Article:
If You Were Stuck In Quicksand…

A couple weeks ago, the basic training for my school began.

I had gone through this training a year before, but this year I volunteered to work.  I wanted to help people grow and get good things out of the experience.  Someone had trained me who I respected for being firm but kind in the midst of other wild and messy training styles— I wanted to pass that on to the next group of incoming people, or candidates.  I hadn’t exactly enjoyed my time in this training, but I had grown through it.

On the first day, when I heard candidates yelling responses to officers, I immediately felt a pit open up in my stomach.  Why am I here?   Why am I a part of something that obviously causes so much distress?  This isn’t me.

I had volunteered for this, so I would do the work.  Everyone else could yell and be mean.  I’d yell, but only so far as it kept them moving, kept them learning, and got them closer to the point where I didn’t have to yell.  As things went on, I began to realize a couple things.  One, they were only yelling because they were doing the best they could.  They weren’t used to it, and when you yell without planning to it sounds like a scream.  Two, they were distressed, yes, but with so many people around showing them where to go, that didn’t matter.  Even if they tried to make the wrong turn, we could point them in the right direction.  We’d point loudly, but we’d still point.

Three, they were learning.  They were learning fast.  It was like drinking from a fire hose— too much knowledge and protocol to digest all at once.  They got what they could, tried again if they messed it up, and learned to tune out the yelling around them and yell louder.

Wouldn’t it be better, you might ask, to just sit them down, calmly explain all of this, and let them figure it out step by step before throwing them into this mayhem?  Why so much conflict?

A couple days into training, I realized something as I was reading a book.  Especially those first few days, I had mistaken conflict for evil. Continue reading “If You Were Stuck In Quicksand…”



I am enthusiastic about enthusiasm.

Enthusiasm is like a muse, but you can synthesize it.  By knowing what enthuses you toward a certain type of project, you can lead yourself to be enthusiastic about that project.  You have to write an essay for school— finding a new angle or tying it to one of your hobbies, like snake wrangling or something, can raise your enthusiasm.  You have to do something monotonous, like raking leaves or shoveling snow— listening to music or making a game out of it can make it seem faster.  Based on your personality, you can pump yourself up.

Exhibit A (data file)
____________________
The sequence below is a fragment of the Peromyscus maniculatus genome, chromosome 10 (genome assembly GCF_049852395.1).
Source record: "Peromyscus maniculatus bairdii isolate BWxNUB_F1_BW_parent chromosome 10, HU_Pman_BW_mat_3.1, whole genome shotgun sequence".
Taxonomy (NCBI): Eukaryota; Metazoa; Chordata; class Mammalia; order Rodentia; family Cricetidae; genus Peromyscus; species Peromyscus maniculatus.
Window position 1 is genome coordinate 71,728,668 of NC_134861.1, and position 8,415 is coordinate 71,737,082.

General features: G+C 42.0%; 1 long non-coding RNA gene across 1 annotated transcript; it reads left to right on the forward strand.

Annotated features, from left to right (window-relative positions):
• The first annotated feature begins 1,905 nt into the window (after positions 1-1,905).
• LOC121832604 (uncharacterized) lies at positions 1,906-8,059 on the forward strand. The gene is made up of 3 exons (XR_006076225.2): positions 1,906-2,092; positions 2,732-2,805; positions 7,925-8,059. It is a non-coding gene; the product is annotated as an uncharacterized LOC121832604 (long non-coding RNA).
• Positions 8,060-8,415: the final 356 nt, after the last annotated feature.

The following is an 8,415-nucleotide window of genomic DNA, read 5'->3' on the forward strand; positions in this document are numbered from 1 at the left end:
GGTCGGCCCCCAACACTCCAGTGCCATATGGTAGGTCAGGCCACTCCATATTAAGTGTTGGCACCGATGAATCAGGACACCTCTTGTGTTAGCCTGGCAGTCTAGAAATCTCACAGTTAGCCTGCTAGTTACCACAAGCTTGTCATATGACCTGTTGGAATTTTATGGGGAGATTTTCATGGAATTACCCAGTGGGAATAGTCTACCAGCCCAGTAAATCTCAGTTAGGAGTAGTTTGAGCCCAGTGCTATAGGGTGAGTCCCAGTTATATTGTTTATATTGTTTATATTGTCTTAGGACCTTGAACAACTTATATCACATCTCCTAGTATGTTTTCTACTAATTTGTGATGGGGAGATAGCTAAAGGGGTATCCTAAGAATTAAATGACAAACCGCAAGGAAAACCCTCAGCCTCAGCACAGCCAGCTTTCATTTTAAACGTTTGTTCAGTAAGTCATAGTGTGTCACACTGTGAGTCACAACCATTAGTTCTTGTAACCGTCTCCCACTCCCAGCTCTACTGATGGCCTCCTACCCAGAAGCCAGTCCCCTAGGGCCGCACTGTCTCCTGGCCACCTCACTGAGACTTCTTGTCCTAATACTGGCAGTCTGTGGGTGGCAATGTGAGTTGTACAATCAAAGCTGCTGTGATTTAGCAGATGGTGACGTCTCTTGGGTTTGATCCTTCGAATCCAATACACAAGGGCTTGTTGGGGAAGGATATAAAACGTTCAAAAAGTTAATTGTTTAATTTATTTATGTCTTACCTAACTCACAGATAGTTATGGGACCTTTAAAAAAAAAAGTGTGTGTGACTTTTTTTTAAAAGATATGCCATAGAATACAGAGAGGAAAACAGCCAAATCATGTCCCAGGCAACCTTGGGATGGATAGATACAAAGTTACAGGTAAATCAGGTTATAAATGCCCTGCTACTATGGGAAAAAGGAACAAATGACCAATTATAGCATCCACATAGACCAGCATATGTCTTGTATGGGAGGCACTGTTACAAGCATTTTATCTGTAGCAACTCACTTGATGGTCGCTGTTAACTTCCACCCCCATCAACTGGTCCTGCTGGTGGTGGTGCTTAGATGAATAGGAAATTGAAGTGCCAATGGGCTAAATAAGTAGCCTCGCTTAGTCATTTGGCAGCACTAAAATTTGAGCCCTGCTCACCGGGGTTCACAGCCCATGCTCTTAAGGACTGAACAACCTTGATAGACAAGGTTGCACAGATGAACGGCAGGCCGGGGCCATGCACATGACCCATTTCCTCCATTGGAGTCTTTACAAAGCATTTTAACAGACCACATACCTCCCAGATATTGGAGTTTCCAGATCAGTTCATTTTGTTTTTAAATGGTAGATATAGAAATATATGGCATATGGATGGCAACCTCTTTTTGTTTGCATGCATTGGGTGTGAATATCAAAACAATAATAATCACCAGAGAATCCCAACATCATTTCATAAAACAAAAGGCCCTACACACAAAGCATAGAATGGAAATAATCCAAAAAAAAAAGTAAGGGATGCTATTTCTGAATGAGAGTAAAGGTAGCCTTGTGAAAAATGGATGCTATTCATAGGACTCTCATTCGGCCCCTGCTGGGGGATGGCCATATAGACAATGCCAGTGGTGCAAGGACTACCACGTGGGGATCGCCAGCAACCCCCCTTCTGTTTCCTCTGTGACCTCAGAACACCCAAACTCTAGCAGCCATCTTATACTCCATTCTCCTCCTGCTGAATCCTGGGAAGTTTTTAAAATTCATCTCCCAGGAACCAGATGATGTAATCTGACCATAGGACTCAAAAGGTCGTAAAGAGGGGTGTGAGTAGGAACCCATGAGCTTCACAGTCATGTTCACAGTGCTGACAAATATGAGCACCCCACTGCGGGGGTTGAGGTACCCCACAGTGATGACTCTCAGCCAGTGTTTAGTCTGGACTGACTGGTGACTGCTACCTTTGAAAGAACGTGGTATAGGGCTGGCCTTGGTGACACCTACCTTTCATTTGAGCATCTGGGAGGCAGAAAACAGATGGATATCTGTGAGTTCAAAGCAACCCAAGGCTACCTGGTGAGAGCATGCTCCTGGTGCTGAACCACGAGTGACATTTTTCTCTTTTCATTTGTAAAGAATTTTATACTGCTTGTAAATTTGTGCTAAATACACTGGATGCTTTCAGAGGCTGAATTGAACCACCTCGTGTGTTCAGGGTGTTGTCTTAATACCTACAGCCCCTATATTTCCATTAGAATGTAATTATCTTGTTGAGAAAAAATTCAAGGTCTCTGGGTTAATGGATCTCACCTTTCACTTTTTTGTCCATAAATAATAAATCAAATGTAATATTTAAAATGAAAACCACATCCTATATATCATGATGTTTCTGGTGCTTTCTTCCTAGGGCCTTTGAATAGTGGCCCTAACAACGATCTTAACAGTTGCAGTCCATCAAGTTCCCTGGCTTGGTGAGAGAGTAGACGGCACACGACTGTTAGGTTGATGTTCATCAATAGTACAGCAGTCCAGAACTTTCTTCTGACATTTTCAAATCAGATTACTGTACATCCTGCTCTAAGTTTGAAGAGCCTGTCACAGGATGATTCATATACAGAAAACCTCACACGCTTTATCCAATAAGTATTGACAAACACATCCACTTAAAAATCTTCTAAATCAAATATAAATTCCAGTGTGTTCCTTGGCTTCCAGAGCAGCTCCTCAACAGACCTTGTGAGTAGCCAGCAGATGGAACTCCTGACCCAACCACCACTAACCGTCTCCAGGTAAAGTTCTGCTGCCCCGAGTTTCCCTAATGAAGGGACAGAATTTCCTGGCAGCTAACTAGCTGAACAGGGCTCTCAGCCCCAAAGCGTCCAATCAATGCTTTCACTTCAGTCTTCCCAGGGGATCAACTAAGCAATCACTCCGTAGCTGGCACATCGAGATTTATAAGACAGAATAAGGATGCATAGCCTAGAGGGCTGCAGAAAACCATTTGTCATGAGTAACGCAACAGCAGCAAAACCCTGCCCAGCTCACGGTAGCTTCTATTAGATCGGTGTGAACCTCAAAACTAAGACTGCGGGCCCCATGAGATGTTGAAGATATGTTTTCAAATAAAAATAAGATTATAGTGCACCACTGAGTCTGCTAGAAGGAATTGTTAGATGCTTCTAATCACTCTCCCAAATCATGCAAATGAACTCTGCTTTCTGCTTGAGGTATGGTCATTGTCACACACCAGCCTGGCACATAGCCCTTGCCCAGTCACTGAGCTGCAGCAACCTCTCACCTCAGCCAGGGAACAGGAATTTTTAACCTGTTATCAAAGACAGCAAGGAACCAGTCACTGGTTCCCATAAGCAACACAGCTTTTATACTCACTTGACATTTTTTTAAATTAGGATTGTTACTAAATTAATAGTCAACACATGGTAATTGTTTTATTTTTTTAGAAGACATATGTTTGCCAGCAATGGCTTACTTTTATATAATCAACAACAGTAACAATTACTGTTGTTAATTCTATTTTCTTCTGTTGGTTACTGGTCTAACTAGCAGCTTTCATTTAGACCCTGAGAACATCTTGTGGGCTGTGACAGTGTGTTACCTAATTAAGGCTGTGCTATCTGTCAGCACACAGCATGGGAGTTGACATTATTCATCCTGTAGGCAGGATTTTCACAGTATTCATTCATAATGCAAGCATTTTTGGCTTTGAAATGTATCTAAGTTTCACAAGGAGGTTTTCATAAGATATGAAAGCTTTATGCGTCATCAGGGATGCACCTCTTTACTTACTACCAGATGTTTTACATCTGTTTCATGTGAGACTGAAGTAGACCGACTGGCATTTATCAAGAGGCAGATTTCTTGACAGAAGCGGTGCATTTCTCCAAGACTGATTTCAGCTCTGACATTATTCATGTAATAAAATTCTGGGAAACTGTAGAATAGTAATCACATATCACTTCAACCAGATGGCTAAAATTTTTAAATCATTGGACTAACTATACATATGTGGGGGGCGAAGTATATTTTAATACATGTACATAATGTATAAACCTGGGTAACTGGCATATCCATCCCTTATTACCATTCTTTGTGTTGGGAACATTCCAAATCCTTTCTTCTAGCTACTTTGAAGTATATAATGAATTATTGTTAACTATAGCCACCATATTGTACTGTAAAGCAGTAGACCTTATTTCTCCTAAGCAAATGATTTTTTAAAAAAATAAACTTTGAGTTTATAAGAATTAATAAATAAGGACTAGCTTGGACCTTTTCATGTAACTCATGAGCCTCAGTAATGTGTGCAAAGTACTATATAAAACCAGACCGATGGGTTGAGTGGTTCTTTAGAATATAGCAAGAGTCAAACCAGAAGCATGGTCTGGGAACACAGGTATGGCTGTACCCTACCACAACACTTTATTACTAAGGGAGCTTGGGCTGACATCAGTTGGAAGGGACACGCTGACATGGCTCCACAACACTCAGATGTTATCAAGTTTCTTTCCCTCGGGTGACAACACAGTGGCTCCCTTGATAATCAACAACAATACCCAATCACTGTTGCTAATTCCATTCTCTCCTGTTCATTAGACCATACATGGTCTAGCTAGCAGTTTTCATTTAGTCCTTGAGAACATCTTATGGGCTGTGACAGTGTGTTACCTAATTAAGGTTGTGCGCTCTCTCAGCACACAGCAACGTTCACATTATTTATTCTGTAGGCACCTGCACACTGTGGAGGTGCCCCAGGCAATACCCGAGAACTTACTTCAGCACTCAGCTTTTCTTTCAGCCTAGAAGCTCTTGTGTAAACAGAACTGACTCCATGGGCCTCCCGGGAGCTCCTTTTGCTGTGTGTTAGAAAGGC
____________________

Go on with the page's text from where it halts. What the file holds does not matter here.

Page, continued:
But enthusiasm isn’t born of the void.  Enthusiasm is to the mind like energy is to physics— it comes from somewhere, and it goes somewhere.  It transfers itself from one project to another, or lends itself from one area into another.  Your enthusiasm for music raises your enthusiasm for chores.  Your enthusiasm for snake wrangling raises your enthusiasm for school essays.  But it isn’t always rising.  Your enthusiasm for your essay dies when you realize that, instead of writing about snake wrangling, you could actually wrangle some snakes.

Enthusiasm comes and enthusiasm goes.  It never dies, but it is always running away.  The only way to keep enthusiasm around, to synthesize it when it isn’t quite there, is to keep momentum. Continue reading “Momentum”

When There Is No Time

I’ve had numerous troubles with procrastination, but lately I’ve experienced situations in which, instead of eating my own time, I find other things eating my time.  Things like school, assigned writing and reading, college searches, and all that truly fun, exciting, invigorating work.  There’s nothing to get you into the mood for fiction writing like the SAT, right?

We all know it’s not true.  However, as Mary Robinette Kowal says, high school is meant to teach you how to fulfill all your requirements while still finding time for your hobbies.  But how to do that when there’s no time?

Prioritize.  Obviously, if you’re spending an hour doing something unnecessary, you could easily rehabilitate that time for another purpose.  Perhaps watching a TV show or checking email will have to wait for a day or two, until it becomes necessary.  (If you’re in desperate need of creative rejuvenation, for instance, watch the TV show.)  I had to take a break from blogging for (gasp!) a whole week while my life was crazy.  Of course, if your unnecessary activity happens to be your hobby, don’t prioritize that much.  The point is to free up time for you to have fun, not to remove all fun from your life. Continue reading “When There Is No Time”